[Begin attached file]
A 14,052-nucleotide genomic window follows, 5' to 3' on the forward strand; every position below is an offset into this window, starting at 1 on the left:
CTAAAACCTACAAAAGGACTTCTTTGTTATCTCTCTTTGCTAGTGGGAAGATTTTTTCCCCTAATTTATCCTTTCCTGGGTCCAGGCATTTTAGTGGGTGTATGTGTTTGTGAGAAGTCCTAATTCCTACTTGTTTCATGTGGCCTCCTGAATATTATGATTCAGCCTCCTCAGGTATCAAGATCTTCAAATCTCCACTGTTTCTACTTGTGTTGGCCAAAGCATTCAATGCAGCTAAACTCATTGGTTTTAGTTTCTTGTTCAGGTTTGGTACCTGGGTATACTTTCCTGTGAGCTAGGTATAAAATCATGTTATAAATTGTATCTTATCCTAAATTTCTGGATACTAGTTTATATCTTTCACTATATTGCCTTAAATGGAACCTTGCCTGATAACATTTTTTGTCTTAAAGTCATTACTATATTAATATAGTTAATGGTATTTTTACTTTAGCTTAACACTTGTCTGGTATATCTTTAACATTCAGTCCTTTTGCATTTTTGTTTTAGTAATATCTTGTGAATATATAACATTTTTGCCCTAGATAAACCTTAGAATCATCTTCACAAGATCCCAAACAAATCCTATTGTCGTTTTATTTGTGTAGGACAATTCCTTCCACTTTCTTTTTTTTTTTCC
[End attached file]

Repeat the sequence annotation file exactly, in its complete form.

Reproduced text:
A 14,052-nucleotide genomic window follows, 5' to 3' on the forward strand; every position below is an offset into this window, starting at 1 on the left:
CTAAAACCTACAAAAGGACTTCTTTGTTATCTCTCTTTGCTAGTGGGAAGATTTTTTCCCCTAATTTATCCTTTCCTGGGTCCAGGCATTTTAGTGGGTGTATGTGTTTGTGAGAAGTCCTAATTCCTACTTGTTTCATGTGGCCTCCTGAATATTATGATTCAGCCTCCTCAGGTATCAAGATCTTCAAATCTCCACTGTTTCTACTTGTGTTGGCCAAAGCATTCAATGCAGCTAAACTCATTGGTTTTAGTTTCTTGTTCAGGTTTGGTACCTGGGTATACTTTCCTGTGAGCTAGGTATAAAATCATGTTATAAATTGTATCTTATCCTAAATTTCTGGATACTAGTTTATATCTTTCACTATATTGCCTTAAATGGAACCTTGCCTGATAACATTTTTTGTCTTAAAGTCATTACTATATTAATATAGTTAATGGTATTTTTACTTTAGCTTAACACTTGTCTGGTATATCTTTAACATTCAGTCCTTTTGCATTTTTGTTTTAGTAATATCTTGTGAATATATAACATTTTTGCCCTAGATAAACCTTAGAATCATCTTCACAAGATCCCAAACAAATCCTATTGTCGTTTTATTTGTGTAGGACAATTCCTTCCACTTTCTTTTTTTTTTTCC